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188 Brief Reports cm 1996; 22 (January

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literature, peak serum concentrations of 9-18 J.Lg/rnL and trough
levels of <2 J.Lg/mL are efficacious and below apparent neurotoxic
concentrations of acyclovir [3]. In several of the previously re-
ported cases of acyclovir neurotoxicity, peak concentrations of
> 18 J.Lg/mL were described [3].
In summary, we have described a patient with neurotoxicity
associated with high serum concentrations of acyclovir. Since se-
rum levels of acyclovir are not usually available on a timely basis,
their utility is limited in the immediate management of a patient
with suspected drug toxicity. It is imperative that patients with
diminished renal function be dosed according to the recommended
guidelines for acyclovir.
Adriane Collins, Dina Krieff, Candace Smith,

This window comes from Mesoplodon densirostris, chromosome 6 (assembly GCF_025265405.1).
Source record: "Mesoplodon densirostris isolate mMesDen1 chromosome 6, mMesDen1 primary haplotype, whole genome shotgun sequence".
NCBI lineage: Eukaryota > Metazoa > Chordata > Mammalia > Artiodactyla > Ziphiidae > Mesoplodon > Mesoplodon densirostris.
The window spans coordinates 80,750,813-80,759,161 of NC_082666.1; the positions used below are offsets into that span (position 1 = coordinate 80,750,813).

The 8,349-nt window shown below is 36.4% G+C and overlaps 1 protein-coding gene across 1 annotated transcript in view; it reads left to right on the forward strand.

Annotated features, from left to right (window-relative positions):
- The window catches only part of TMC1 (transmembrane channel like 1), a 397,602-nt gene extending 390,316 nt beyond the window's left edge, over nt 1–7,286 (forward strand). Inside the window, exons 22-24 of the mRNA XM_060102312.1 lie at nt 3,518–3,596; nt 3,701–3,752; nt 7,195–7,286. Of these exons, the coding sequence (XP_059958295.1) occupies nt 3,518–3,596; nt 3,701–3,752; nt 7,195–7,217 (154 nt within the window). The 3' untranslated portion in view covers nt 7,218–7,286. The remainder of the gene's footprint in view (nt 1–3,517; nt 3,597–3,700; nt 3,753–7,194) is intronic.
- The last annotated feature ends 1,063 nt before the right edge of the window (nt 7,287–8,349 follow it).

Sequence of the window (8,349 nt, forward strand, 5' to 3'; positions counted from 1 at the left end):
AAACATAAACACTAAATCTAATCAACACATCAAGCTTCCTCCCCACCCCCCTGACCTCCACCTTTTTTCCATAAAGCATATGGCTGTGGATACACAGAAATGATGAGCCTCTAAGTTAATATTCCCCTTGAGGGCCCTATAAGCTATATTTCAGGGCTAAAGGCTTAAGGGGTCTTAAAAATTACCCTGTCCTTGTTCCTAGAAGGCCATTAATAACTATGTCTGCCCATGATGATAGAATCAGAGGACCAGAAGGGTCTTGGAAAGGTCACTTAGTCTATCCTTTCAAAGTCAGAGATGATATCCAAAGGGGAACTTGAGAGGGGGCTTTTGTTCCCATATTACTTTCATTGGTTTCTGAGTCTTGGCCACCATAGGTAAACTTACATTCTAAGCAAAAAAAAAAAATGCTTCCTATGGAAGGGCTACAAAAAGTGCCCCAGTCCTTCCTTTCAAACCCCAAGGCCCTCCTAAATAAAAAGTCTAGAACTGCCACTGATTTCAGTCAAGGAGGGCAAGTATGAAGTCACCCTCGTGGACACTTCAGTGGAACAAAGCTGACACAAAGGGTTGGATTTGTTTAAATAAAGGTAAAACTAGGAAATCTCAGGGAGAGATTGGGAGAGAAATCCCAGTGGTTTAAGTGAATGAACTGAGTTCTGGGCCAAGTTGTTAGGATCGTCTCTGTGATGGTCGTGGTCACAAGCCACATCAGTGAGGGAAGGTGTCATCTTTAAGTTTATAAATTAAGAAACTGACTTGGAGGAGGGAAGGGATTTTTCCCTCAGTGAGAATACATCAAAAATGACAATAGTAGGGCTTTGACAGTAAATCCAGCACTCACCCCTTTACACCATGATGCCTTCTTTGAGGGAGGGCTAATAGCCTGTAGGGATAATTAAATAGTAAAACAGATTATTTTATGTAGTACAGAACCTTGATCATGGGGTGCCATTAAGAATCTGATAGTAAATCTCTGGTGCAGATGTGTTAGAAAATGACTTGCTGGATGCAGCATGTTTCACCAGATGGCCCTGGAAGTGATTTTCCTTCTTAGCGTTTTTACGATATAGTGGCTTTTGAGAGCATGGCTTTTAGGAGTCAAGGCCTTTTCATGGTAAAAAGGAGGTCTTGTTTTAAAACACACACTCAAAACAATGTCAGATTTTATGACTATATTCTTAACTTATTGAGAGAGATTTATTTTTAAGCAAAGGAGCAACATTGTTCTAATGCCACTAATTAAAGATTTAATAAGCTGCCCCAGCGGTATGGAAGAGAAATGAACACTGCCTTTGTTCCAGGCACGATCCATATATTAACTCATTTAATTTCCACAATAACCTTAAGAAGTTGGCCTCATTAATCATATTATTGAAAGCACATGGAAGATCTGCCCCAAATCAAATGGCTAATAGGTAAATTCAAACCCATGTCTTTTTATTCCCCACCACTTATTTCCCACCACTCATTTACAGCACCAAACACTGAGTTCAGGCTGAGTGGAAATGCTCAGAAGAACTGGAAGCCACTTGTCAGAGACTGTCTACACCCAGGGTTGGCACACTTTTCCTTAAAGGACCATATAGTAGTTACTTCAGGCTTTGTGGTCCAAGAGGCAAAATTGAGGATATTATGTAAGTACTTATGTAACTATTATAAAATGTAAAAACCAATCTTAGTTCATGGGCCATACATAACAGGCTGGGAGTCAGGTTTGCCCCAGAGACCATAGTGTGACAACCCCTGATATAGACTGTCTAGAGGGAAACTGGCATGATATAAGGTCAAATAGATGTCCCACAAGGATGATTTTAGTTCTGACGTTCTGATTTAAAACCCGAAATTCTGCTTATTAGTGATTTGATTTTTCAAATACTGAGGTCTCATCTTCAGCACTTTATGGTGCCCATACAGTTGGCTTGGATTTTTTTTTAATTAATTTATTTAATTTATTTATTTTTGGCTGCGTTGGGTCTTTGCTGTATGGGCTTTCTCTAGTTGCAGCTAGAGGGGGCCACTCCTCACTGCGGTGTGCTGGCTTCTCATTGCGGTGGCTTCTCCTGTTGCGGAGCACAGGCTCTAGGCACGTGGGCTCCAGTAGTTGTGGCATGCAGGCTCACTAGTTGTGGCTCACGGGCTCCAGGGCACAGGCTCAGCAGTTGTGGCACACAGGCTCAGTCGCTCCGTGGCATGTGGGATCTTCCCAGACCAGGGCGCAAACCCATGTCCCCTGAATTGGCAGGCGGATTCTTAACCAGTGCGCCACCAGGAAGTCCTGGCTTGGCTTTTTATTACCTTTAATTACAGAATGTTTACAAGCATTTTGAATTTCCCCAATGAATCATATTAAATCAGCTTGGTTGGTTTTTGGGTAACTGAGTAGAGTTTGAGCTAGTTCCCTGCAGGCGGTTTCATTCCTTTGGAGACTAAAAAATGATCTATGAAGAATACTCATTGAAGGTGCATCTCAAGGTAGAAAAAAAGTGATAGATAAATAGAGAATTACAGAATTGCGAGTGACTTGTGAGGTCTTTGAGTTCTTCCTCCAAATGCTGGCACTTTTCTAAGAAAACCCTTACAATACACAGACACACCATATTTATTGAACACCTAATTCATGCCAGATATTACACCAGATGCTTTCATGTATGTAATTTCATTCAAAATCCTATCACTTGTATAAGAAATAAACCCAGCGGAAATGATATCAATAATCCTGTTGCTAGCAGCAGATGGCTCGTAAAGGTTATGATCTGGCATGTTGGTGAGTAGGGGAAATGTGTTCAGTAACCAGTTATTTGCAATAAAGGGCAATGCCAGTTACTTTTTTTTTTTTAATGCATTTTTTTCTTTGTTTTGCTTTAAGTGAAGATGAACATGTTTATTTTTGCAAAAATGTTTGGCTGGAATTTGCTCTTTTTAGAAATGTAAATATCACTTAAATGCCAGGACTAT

and Carol Singer
Division of Infectious Diseases, Department ofMedicine, and
Department ofPharmacy Services, Long Island Jewish Medical Center,
The Long Island Campus for Albert Einstein College of Medicine, New
Hyde Park; and College ofPharmacy and Allied Health Professions, St.
Johns University, Jamaica, New York
Septic Shock Due to Disseminated Tuberculosis
Tuberculosis is not the usual disease that comes to mind when
a patient presents with hemodynamic parameters suggestive of
septic shock. However, with the increased incidence of HIV dis-
ease, tuberculosis needs to be considered in the differential diagno-
sis for patients with sepsis syndrome.
A 32-year-old female with a history of iv drug abuse and prosti-
tution was admitted to the hospital with lower abdominal pain,
diarrhea, and vomiting of 1 week's duration and fever of 3 days'
duration. She had recently received therapy with amoxicillin/ cla-
vulanate for bronchitis. She had a history of discoid lupus erythe-
matosus and endocarditis. The patient reported that a test for HIV
antibodies that was performed 3 months before admission was
negative, but she was unreliable in terms ofrecounting her medical
history.
On physical examination the patient was hypotensive and had
an initial blood pressure of 88/58 mm Hg. Her temperature was